White supremacists are applauding Donald Trump's latest remarks about how feasible it would be to deport 11 million illegal immigrants living in the United States.
Identical blog posts were published on the white nationalist websites vdare.com and the white supremacist website dailystormer.com that approved of Trump's allusion during Tuesday night's debate to President Eisenhower's deportation plan during the 1950s.
"This represents a milestone in the immigration debate. At a stroke, Trump demolished the argument that deporting illegals is not feasible. The only question now is whether we have the will to do it," James Kirkpatrick wrote in the blog post.
On the night of the fourth GOP presidential debate, the president of the white nationalist National Policy Institute tweeted, "Operation Wetback, f*** yeah!"
Other white nationalists and white supremacists have also weighed in and have praised Trump's comments, according to Buzzfeed.
They were referring to Trump's remarks at the debate when he defended his immigration vision by alluding to President Dwight Eisenhower's deportation plan known as "Operation Wetback," though he didn't specifically mention its disparaging name.
"Let me just tell you that Dwight Eisenhower, good president, great president, people liked him," Trump said. "Moved a 1.5 million illegal immigrants out of this country, moved them just beyond the border. They came back. Moved them again beyond the border, they came back. Didn't like it. Moved them way south. They never came back."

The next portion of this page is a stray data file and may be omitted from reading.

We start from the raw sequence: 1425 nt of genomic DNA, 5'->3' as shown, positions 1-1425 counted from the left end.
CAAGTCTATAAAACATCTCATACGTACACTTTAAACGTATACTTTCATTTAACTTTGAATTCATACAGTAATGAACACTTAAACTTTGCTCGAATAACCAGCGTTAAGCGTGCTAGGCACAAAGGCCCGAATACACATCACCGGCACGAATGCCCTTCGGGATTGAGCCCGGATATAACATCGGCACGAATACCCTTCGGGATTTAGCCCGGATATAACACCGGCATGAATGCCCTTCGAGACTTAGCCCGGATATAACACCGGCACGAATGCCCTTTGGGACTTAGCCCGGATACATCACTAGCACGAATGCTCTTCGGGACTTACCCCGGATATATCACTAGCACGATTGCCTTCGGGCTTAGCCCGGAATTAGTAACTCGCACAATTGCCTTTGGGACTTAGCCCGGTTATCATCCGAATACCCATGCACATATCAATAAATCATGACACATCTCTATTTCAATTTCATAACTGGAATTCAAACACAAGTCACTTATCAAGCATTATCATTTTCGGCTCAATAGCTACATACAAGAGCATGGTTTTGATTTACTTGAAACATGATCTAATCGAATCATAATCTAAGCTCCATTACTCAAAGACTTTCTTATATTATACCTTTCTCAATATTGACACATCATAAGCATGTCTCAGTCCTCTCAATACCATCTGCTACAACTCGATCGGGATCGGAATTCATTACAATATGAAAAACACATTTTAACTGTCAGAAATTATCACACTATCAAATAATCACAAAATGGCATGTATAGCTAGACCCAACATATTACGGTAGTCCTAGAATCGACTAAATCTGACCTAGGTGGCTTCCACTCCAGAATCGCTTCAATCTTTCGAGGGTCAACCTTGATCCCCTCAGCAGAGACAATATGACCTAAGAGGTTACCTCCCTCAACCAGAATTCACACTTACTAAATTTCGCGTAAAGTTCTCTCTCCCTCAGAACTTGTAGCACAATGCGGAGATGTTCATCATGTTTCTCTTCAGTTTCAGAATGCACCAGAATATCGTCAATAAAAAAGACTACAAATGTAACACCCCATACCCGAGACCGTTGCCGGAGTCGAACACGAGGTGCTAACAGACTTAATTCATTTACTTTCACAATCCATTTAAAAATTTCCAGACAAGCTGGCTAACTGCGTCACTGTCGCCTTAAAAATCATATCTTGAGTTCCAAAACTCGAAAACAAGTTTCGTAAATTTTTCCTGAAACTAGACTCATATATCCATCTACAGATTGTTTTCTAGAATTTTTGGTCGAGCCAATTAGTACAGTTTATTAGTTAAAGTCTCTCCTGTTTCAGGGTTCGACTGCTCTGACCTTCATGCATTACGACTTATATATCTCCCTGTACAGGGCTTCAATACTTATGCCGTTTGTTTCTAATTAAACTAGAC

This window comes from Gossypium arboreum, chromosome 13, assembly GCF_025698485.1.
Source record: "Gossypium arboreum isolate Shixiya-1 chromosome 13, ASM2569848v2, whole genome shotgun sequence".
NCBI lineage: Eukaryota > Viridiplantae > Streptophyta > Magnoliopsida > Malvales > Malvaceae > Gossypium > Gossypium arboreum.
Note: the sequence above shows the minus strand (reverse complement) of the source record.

The operation began in the mid-1950s when border patrol agents rounded up Mexican immigrants who were in the U.S. illegally and sent them back to Mexico. While Trump claims 1.5 million people were deported, many believe the total to be exaggerated and that it might have been in the hundreds of thousands.
In an interview with "60 Minutes" in September, Trump referred to Eisenhower's plan and said he would implement a "humane" deportation program.
This isn't the first time white nationalists have had a positive reaction to Trump.
The Southern Poverty Law Center (SPLC) tracked the level of support over the summer and found a number of white nationalists and white supremacists were already expressing support for Trump.
Jared Taylor, a founder of the white nationalist journal American Renaissance, praised Trump for his views on Mexicans.
"Americans, real Americans have been dreaming of a candidate who says the obvious, that illegal immigrants from Mexico are a low-rent bunch that includes rapists and murders," Taylor said in a video, according to the SPLC.
Trump came under fire when he launched his campaign in June because he called Mexican immigrants "rapists."
"When Mexico sends its people, they're not sending their best," he said. "They're sending people that have lots of problems...they're bringing drugs, they're bringing crime. They're rapists. And some, I assume, are good people."